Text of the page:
Okay, first off we will start with Michael Flynn who was Trump’s former National Security Advisor. According to him, he got a call from Trump in the summer of 2015. In an interview with Dana Priest Michael Flynn claimed that he was advising five of the candidates, to include Donald Trump. Michael Flynn first interacted with Donald Trump, according to this same interview, in late summer of 2015. Flynn also accounts of one of the trips he made while serving as Director of the Defense Intelligence Agency, in which he was allowed into the headquarters of the GRU [one of Russia’s intelligence agencies] during which, he briefed the staff and gave them a class on leadership. Flynn was invited by the now-deceased General Igor Sergun in June of 2013. If one is going to suggest that this is the moment in time in which Michael Flynn can be implicated in this DNC hack issue then one has to believe a few very improbable things. One has to believe that this operation was something that was openly talked about by GRU officials with the currently serving Director of the Defense Intelligence Agency. One must be able to convince themselves that members of the GRU discussed their plans for hacking the Democratic National Committee *with* a then serving US Intelligence director.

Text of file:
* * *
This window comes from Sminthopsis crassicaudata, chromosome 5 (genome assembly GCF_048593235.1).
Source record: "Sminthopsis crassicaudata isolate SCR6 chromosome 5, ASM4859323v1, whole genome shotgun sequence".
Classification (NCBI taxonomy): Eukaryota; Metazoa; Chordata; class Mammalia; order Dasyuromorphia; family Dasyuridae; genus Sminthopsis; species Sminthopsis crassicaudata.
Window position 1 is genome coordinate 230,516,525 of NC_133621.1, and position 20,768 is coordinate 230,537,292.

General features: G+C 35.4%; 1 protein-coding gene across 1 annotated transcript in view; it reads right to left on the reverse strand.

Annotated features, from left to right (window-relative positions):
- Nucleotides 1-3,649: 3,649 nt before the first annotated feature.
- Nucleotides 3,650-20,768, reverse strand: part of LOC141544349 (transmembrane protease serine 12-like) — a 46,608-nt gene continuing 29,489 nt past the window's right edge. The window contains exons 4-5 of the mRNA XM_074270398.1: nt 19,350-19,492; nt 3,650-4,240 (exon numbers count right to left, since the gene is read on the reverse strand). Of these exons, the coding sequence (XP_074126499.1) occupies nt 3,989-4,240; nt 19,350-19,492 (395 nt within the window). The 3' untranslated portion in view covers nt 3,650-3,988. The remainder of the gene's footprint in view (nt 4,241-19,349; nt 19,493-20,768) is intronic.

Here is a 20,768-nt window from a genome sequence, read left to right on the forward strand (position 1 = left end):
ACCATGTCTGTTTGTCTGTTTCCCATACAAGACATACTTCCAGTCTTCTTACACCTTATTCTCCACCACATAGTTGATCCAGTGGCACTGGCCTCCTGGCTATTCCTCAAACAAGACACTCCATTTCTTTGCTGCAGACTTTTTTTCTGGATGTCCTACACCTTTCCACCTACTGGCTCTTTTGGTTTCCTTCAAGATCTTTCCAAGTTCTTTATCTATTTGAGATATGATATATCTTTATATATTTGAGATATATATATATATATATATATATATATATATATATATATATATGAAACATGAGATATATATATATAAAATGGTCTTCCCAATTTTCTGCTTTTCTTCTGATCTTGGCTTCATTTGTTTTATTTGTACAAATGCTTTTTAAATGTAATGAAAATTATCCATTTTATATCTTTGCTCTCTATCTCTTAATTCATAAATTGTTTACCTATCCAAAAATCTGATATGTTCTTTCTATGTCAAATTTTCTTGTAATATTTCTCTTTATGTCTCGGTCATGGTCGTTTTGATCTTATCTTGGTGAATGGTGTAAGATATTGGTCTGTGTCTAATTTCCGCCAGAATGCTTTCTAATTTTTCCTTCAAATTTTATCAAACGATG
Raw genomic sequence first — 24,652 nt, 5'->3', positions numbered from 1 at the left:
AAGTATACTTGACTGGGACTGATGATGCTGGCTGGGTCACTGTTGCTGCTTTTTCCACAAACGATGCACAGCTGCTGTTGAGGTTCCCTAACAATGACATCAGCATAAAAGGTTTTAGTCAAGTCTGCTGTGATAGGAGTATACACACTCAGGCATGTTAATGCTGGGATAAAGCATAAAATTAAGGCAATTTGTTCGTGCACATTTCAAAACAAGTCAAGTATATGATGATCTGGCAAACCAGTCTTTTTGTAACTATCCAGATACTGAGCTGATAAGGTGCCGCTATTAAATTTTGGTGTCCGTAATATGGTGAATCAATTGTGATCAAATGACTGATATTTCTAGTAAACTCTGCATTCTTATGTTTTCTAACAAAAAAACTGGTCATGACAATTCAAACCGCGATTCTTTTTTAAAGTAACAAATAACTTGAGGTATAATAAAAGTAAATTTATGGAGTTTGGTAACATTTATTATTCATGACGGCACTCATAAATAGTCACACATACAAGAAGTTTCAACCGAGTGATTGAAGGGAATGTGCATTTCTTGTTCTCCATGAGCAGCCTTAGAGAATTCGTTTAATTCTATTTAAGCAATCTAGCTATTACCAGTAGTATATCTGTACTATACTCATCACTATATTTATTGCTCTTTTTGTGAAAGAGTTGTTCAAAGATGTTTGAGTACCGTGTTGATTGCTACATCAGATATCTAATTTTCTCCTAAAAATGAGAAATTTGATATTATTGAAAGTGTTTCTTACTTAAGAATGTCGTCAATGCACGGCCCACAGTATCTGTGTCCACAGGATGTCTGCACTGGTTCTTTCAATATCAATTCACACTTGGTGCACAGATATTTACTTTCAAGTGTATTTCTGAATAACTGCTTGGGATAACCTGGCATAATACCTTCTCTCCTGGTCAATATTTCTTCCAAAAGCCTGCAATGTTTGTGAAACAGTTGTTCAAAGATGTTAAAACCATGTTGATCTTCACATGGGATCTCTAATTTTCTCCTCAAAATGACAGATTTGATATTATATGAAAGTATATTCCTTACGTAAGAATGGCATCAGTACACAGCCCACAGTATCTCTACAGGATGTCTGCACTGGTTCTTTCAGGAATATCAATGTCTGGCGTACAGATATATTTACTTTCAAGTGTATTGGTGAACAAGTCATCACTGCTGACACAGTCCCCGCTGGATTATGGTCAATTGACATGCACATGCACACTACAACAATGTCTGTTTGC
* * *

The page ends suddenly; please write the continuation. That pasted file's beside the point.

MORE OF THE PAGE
I find this to be completely unbelievable. Why would the Russian intelligence community risk compromising their operations in such an obvious way? Especially in the middle of a meeting that was purported to have been arranged to assist in bridging the Russia-US divide? Of course, the evidence currently offered against Michael Flynn was that he omitted the discussion of sanctions when reporting on his talks with the Russian diplomat Sergey Kislyak who has been serving as Russia’s ambassador to the US since 2008. Correspondence between incoming administration officials and foreign diplomats is not an unusual practice. The Trump administration also claims that Michael Flynn had correspondence with diplomats from various other countries as well. There were conflicting stories from Kellyanne Conway, Sean Spicer, and Donald Trump himself about the nature of Flynn’s resignation and there was a report issued by Fox News which stated that Trump was fully briefed of the complete content of the phone call despite his saying that he had no idea what the press was talking about when asked about whether he had seen reports saying Flynn had discussed the sanctions with the Russian ambassador. And this was all brought to light due to FBI leaks, I wouldn’t call this a leak of classified information because whether or not the sanctions were brought up in a phone call between Flynn and the Russian ambassador isn’t exactly a threat to national security.